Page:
Your eye may feel a little gritty or achy immediately following surgery but it should not be painful and we will place a clear shield over the eye at the time of surgery so that it is protected. We will ask you to use eyedrops frequently in the immediate post-operative period, then slowly reduce the frequency of drops over the next months, you will not need to take anti-rejection tablets unless there are exceptional circumstances. For the first day or two we ask you to lay flat as far as possible whilst the air bubble is still present. Your vision will be blurry although most people are not aware of seeing the air bubble, we ask you to arrange transport home from the hospital as you should not drive. We recommend that you avoid strenuous lifting or activity for the next few weeks following surgery and take care to avoid injury e.g. wear eye protection if gardening or playing sports like badminton or squash. As the new layer of endothelial cells continue to clear your cornea your vision will improve.
Corneal transplants are the most successful solid tissue transplant and rejection or failure of the donor material when surgery is otherwise routine is rare. Around 60-90% of transplants in the best circumstances e.g. Fuchs’ dystrophy will survive 5 years following surgery. We report a survival rate of 100% at 2 years from national audit. The longest outcomes studied to date are from the Australian Corneal Graft Registry and show that between 60 and 90% of transplants are functional at 10 years.
Rejection can occur however, so we ask you to use anti-rejection eyedrops and to report any symptoms of rejection immediately.
Penetrating Keratoplasty (PK) surgery was first performed in 1905 and so has been a very well characterized procedure. PK involves replacing the full thickness of the damaged cornea with a healthy disc of tissue from a donor cornea around 8mm in diameter. The new cornea is held in place with fine stitches, each around a quarter the diameter of a human hair and buried within the cornea so that they cannot be felt. As the cornea contains no blood vessels, healing between the donor and recipient cornea is slow and takes many months to years so it is important to avoid injury to the new cornea.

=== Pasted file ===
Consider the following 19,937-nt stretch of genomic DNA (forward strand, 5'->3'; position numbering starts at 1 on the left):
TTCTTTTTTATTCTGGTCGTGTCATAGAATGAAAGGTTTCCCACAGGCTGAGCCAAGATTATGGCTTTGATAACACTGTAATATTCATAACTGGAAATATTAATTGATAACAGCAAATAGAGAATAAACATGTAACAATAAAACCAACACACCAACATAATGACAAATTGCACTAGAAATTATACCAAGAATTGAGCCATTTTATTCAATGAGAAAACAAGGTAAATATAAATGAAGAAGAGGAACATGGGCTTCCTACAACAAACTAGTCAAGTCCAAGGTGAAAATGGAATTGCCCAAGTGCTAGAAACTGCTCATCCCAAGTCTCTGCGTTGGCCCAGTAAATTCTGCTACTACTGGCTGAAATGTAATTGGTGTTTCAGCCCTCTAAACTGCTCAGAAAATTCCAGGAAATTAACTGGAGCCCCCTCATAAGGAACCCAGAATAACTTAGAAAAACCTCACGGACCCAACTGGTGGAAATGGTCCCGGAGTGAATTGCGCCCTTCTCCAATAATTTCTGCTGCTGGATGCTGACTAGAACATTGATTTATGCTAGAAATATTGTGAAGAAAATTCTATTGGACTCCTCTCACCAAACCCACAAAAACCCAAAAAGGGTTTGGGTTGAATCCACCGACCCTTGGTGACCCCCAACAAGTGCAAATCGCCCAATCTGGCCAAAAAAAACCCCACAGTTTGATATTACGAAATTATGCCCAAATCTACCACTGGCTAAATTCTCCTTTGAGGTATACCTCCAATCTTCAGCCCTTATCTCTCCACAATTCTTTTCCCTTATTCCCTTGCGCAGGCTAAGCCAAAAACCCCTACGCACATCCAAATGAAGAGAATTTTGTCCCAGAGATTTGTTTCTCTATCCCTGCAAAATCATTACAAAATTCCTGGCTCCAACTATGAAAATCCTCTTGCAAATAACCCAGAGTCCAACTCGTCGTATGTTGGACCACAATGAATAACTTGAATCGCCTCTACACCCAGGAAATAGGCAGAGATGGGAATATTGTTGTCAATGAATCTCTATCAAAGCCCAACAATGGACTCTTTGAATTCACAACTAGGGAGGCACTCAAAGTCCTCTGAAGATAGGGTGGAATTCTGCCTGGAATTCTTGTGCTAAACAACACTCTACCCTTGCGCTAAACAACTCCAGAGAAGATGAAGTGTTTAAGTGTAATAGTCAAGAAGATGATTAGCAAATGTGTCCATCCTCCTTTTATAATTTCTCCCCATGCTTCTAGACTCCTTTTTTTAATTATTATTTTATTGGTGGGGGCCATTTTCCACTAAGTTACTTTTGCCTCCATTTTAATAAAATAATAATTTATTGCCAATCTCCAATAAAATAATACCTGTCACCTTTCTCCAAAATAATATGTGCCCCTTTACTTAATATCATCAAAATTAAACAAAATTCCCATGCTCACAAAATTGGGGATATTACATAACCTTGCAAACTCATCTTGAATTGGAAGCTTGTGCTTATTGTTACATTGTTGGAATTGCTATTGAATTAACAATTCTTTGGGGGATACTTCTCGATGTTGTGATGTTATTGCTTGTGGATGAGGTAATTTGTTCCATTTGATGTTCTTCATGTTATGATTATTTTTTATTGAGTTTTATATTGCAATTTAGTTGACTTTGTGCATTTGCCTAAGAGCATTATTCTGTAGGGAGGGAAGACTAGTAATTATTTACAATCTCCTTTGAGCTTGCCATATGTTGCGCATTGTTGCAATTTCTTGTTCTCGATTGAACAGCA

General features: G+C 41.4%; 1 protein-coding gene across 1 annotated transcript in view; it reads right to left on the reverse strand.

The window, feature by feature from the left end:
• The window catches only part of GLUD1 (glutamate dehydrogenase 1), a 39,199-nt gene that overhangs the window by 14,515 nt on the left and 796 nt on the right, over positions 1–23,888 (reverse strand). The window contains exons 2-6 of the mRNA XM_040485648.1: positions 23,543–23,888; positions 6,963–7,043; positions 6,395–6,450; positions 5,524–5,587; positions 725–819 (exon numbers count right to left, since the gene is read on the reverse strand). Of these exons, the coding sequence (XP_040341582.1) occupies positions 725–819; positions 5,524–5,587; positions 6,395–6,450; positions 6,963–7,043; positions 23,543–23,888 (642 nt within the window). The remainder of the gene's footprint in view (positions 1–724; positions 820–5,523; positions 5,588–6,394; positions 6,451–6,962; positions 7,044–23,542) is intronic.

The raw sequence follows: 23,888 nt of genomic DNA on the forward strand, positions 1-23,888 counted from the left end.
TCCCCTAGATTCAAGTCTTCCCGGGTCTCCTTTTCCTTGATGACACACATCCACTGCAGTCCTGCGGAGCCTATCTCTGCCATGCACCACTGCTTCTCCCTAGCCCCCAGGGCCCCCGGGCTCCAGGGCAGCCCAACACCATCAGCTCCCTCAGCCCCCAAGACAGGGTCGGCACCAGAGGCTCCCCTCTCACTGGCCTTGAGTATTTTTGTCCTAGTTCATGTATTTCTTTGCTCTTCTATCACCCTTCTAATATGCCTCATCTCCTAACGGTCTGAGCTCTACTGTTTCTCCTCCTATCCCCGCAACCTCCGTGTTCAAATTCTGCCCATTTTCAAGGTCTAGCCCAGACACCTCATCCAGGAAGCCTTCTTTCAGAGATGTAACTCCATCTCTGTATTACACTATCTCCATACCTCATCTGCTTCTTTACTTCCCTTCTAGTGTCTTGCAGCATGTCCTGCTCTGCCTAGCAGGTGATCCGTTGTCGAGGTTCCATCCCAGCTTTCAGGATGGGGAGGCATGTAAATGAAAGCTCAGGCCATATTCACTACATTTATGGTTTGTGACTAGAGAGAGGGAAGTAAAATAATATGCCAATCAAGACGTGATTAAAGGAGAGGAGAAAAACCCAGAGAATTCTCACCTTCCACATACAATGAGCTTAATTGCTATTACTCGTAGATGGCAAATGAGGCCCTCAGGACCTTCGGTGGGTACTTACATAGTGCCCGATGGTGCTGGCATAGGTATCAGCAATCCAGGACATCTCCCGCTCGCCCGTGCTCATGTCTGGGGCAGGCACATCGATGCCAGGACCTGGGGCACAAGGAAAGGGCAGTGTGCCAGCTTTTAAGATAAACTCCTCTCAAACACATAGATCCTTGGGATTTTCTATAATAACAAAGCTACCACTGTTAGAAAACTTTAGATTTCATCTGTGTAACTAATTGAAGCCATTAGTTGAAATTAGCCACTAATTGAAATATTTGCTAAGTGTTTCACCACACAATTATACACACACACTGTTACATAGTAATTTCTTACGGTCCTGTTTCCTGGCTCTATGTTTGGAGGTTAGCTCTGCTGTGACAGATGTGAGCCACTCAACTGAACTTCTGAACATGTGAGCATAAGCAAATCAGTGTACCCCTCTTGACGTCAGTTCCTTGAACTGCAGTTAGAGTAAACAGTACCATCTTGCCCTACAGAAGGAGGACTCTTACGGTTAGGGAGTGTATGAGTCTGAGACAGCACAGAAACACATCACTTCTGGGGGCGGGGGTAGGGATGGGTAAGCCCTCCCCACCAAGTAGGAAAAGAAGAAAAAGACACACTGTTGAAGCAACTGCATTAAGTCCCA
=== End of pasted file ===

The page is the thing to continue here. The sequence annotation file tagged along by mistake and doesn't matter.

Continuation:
Surgery typically takes place under general anaesthesia. The procedure will typically take around one hour and afterwards your eye will feel slightly scratchy but otherwise comfortable. You will not need to stay in hospital overnight but we will arrange a follow up review within the first week following surgery.
We will ask you to use drops very frequently for the next few days, then slowly reduce the frequency over many months. You can return to normal activities but must be careful to avoid injuring your eye. We will ask you to wear protective goggles overnight. You will have blurred vision immediately following surgery and vision will slowly improve over the following weeks to months. You will need to arrange transport home from the hospital.
All operations carry the risk of complications whether from the anaesthetic, surgical procedure itself or subsequent medical procedures but these risks remain low. In addition to the risks of transplant rejection or failure, PK is an intra-ocular operation so although low, the risks of this type of surgery include the risks of any procedure performed inside the eye and include: infection, macula oedema, raised pressure of the eye and retinal detachment.
Deep anterior lamellar keratoplasty (DALK) is a variation of PK where instead of all layers of the cornea replaced with a disc of donor tissue, the epithelium and stroma are replaced leaving the original endothelium.
DALK is particularly useful for treating conditions which affect only the front layers of the cornea, too deep for laser resurfacing. We perform DALK using two methods depending on the circumstances: traditional DALK and big bubble DALK (bb-DALK).
DALK was pioneered as a technique by Dr Gerrit Melles a Dutch Ophthalmologist practicing in Rotterdam. David visited Gerritt in Rotterdam to train in this technique and has been performing DALK from 2000 to the present time.
The process of DALK including the surgery, aftercare and results are almost identical to PK (see section above). The principle advantages of DALK over PK are that rejection is less likely and because the innermost layer of the cornea is left intact the strength of the wound is higher. The is however, an interface between the donor cornea and the recipient cornea which can cause increased light scatter so final visual performance may be less clear tan with PK.
In 2015 we published a definitive review of visual quality following corneal transplantation surgery for Survey of Ophthalmology one of the highest impact ophthalmic science journals. The review can be found here.